Domaradzki knew he would have to keep himself relevant. He attended webinars regularly and remained active in TAMS and GBTA, where he was a member of the Accommodations Committee and Ladders mentoring program. Initially, he explored work as a part-time travel manager, but quickly realized that when there’s no travel, even part-time travel management work is nearly impossible to come by. He took advice from a friend who said the way to survive unemployment was to maintain a 9-to-5 schedule — following up on commitments, engaging in professional development, reading and attending events. “It was good advice, and I try to follow it by setting up my calendar, even if I don’t have a job to go to,” Domaradzki said.

Mat Domaradzki

He explored job opportunities in financial tech; his previous job at ConsenSys put him in contact with many professionals in that sector. However, he found it difficult to transfer his skills and experience as a corporate travel manager to that industry. “I tried — and I knew people who worked in those companies, and they made introductions — but unfortunately never got too far,” he said.

After leaving United in October, Purdy took some time off before launching his job search. He believed the Coronavirus Aid, Relief, and Economic Security Act introduced in Congress would include funds for airlines to hire back employees in his predicament. His hopes for a federal rescue were dashed when the bill became entangled in a political imbroglio that delayed its passage until late December. When Congress finalized the legislation, it excluded employees like Purdy, who had accepted early retirement.

In late January 2021, he became fully engrossed in his job search. He secured a placement service, began regularly visiting job boards and reached out to his professional network. Anticipating a long, difficult road toward securing another airline job, he targeted other industries for which he assumed his skills were readily transferable. He quickly became frustrated with the lack of interest in his history of sales success. He concluded that potential employers perceived his level of experience as being expensive without offering direct experience selling their products or services. 

“I think it’s less a statement about the airline industry and more a statement about my age and my level of experience,” Purdy said. “I’m very confident that the skills I used to manage my team in corporate sales are useful outside of the travel industry, but at my demographic it ends up being a hard business case to convince people.”

Purdy had to battle the applicant tracking systems that many human resources departments use to identify top candidates applying for jobs online. As a one-time hiring manager himself, he was familiar with their use. An ATS might filter out 990 of 1,000 résumés submitted electronically, he observed. “When I apply for a job, I research the company. I craft a meaningful cover letter. I even adjust my résumé. I put a lot of work into it,” he said. “To think that it’s just getting brushed aside by some robot — it’s just disheartening.”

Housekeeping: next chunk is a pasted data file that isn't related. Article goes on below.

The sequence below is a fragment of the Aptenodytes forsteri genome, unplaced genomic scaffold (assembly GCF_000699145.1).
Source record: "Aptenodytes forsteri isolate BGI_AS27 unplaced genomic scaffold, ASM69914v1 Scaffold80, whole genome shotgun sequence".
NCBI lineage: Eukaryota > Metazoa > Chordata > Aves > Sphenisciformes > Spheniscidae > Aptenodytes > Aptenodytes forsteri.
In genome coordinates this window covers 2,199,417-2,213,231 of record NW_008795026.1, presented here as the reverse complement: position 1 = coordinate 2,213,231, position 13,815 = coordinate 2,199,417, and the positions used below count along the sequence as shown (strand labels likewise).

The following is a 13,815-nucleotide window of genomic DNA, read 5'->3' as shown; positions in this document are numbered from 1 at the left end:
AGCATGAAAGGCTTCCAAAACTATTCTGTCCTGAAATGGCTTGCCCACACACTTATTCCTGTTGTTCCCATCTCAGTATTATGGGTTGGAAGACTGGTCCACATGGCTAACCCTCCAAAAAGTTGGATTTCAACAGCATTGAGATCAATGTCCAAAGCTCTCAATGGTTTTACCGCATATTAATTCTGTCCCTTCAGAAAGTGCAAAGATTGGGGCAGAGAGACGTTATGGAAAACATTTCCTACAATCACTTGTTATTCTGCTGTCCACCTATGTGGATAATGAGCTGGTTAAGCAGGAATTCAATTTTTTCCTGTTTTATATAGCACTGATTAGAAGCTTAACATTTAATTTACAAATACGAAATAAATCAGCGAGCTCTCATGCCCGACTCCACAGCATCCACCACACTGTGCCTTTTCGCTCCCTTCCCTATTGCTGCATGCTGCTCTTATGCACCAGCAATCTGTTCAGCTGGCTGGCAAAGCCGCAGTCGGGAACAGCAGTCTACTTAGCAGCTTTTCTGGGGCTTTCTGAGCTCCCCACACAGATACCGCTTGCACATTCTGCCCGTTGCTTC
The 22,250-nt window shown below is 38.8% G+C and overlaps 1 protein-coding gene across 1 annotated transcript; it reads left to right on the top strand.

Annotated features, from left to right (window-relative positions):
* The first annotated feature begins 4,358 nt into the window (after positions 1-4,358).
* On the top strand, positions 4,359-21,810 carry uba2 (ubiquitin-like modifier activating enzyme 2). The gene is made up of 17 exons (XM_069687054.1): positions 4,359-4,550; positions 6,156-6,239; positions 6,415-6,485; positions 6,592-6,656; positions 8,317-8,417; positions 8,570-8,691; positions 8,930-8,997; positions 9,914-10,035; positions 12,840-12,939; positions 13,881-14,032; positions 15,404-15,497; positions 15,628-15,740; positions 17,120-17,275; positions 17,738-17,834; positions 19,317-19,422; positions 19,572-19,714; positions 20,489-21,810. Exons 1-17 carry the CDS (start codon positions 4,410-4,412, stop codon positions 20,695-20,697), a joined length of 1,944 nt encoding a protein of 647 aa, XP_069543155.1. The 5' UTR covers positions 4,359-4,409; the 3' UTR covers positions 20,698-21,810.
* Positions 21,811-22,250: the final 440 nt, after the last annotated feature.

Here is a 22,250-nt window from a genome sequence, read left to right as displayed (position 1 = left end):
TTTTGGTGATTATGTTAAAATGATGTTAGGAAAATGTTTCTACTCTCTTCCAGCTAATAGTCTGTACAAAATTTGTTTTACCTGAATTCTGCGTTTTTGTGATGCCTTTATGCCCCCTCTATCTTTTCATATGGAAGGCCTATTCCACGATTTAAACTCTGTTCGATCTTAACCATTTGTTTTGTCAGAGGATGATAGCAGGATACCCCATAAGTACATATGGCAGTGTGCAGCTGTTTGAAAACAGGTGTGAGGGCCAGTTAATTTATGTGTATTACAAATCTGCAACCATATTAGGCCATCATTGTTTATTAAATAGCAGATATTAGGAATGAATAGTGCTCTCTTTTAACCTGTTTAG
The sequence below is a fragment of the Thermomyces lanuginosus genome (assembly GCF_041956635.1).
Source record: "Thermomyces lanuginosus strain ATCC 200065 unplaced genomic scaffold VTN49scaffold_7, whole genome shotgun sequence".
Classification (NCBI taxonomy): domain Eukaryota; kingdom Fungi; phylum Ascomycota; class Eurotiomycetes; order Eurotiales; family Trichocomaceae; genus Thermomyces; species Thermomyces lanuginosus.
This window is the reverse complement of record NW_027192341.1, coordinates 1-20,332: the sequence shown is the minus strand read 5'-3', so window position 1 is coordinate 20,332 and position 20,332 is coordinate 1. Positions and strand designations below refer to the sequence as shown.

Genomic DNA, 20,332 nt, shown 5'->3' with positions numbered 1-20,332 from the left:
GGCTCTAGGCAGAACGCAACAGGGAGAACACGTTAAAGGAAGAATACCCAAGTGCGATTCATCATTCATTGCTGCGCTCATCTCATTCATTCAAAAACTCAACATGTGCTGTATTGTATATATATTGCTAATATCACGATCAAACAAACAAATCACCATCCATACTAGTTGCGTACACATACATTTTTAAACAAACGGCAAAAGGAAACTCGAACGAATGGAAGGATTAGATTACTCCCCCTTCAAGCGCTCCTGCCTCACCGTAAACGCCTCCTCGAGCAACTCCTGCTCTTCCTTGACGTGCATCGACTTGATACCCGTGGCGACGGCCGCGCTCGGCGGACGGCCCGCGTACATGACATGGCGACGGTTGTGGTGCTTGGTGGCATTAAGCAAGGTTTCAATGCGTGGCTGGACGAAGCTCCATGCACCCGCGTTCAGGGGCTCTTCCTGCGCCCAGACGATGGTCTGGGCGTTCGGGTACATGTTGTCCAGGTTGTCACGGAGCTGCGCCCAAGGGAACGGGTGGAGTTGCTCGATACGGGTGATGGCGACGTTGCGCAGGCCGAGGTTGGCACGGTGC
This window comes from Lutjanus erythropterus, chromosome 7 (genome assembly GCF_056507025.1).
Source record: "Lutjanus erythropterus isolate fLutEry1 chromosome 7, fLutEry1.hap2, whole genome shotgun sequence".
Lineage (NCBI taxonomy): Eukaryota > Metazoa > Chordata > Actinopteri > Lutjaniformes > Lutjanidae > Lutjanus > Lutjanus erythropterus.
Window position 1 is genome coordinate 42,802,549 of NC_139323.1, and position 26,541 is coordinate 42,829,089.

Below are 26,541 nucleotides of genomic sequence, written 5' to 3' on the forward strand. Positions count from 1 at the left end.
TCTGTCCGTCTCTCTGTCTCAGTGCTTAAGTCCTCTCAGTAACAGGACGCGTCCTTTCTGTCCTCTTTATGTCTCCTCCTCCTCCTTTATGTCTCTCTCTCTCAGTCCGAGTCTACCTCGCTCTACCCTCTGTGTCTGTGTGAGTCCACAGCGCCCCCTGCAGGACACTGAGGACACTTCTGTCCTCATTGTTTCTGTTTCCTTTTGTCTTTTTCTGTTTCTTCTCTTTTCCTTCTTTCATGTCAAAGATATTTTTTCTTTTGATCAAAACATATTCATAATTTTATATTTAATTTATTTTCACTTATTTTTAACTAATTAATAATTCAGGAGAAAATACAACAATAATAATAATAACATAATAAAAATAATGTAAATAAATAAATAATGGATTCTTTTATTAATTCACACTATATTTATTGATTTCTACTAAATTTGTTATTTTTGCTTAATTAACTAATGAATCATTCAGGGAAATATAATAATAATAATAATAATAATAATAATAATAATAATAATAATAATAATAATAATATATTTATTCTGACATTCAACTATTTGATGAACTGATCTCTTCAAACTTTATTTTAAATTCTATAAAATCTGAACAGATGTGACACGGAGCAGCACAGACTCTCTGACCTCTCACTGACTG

Purdy recounted an evening when he spent three hours completing his online application for an opening that he felt perfectly qualified to fill. An hour later, as he was getting ready to go to bed, he discovered that he already received a response from the company. The message said that after reviewing his résumé, the company decided to pursue other, more qualified candidates. “You talk about a heart-wrenching, heartbreaking, aggravating, annoying experience — it was that,” he said. “Now I laugh about it. But at midnight that night I wasn’t laughing.”

After taking a few days to contemplate her new unemployed status, Berger dove headfirst into her job search. Reading the news left Berger pessimistic about corporate travel bouncing back any time soon. She set her sights on finding a position outside of travel. She launched her job hunt with a complete revision of her résumé to remove its emphasis on the travel industry and instead focus on her skill set and knowledge of client management and customer success. She also joined executive networking groups, reached out to recruiters, forged new connections and revisited old ones — both outside and inside of travel. She spent hours trying to identify hiring managers for positions she wished to apply for, and then to build connections to them. These goals often proved elusive. 

The hunt for a new career turned out to be a marathon. Competition for openings was fierce. With so many talented professionals out of work, companies seemed to raise qualifications for positions above what was needed to perform them well, Berger said. Suddenly, hiring managers were requiring a master’s degree in Business Administration for positions that had never before required them. She felt she was out of the running before she ever applied. 

Shawn Kumar

“Sometimes you get knocked down. You get those rejection letters. You start questioning some of your own self-worth,” she said. “The good news is I have a tremendous support system of family, friends, peers and co-workers that are very supportive, and I’m thankful for that.”